Successful data science projects typically need to have a process for building, improving, and making the actual machine learning models on a continual basis. Organisations often build effective models, but then struggle to follow through with production. The problem is so acute that some organisations have hired engineers solely to bring machine learning from proof-of-concept to reality. In this blog post, let's talk about the technologies we’ve been implementing at Cleo to make our machine learning deployments simple yet robust.
For some time, we’ve been using Amazon SageMaker to train models in the cloud and deploy them as micro-services. For those unfamiliar with it, SageMaker is Amazon’s machine learning training and deployment service. By making use of Docker and separating the data from the code, SageMaker allows efficient training of models where the training instances are only open for as long as needed to train the model. Once the model is built, it allows single-click deployment to an endpoint, which our backend services can then query whenever they need an inference. You can read more about Cleo’s use of SageMaker in this guest blog for AWS.
SageMaker tracks data versions across the later steps of training and deployment, but it doesn’t capture details of the data extraction or preprocessing, and it doesn’t have an easy way to relate each endpoint back to the source code that went into it. Until recently we were operating SageMaker through an untidy and poorly versioned collection of bash and Python scripts, mixed in with some old-fashioned clicking through the AWS console.
Enter Netflix Metaflow. Open-sourced and released to the public in December 2019, Metaflow is a Python package that can be used to wrap both the training and deployment workflows of an organisation’s machine learning models. It arrived just as we were looking to harden our deployment and version control and increase our iteration speed. We became early adopters.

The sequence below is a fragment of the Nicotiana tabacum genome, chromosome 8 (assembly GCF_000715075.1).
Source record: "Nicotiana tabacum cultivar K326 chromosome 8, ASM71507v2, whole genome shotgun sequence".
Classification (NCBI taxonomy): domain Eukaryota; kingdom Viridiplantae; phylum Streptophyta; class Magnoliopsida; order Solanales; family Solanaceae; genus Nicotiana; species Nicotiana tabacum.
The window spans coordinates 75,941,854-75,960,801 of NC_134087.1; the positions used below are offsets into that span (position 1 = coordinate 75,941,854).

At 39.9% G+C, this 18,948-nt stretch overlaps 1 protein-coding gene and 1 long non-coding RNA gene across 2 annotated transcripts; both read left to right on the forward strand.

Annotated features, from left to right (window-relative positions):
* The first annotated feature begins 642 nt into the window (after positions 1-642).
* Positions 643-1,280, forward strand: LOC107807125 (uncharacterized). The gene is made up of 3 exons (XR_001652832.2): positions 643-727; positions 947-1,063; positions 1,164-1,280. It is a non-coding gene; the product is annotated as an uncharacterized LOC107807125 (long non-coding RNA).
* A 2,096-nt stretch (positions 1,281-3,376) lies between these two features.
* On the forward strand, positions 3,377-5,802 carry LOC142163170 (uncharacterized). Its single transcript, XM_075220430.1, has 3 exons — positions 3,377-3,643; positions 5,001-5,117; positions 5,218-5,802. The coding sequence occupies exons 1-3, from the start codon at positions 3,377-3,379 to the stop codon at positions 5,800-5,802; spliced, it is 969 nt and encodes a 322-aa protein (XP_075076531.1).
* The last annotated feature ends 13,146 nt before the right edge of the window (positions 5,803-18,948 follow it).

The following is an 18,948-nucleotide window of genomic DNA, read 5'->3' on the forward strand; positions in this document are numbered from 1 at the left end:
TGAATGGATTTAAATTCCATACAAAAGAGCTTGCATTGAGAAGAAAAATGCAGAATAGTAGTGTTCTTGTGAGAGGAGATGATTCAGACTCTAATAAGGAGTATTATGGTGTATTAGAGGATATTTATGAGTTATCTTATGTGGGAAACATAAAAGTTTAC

We were able to get up and running early in the new year with our first model. We moved the deployment code into a single script — a Metaflow ‘flow’ — with Git and Docker commands handled through their Python SDKs.
With a single command we can now:
- extract a new dataset
- perform preprocessing
- train a number of new models to get the best hyperparameters
- evaluate the model
- deploy the model as an endpoint
- test that endpoint’s performance
Each time the flow runs, it increments the version number and logs all of the parameters, hyperparameters, and datasets of the run. It also tags our Github and Docker repositories and all our SageMaker cloud objects with the version number, so we can join the dots between them later.
Metaflow also comes with inbuilt AWS integration: instead of local storage, objects can be persisted to Amazon’s data store, S3. And it comes with a fast S3 client that runs in the background uploading all the logs and data. That’s a big help for our collaboration — it makes it easy to pick up where a colleague has left off, and allows multiple people to work on the same application without getting in each others’ ways.
Building and deploying a new model with a single command means we can focus on data science rather than engineering, and makes switching between models and testing hypotheses speedy and fun.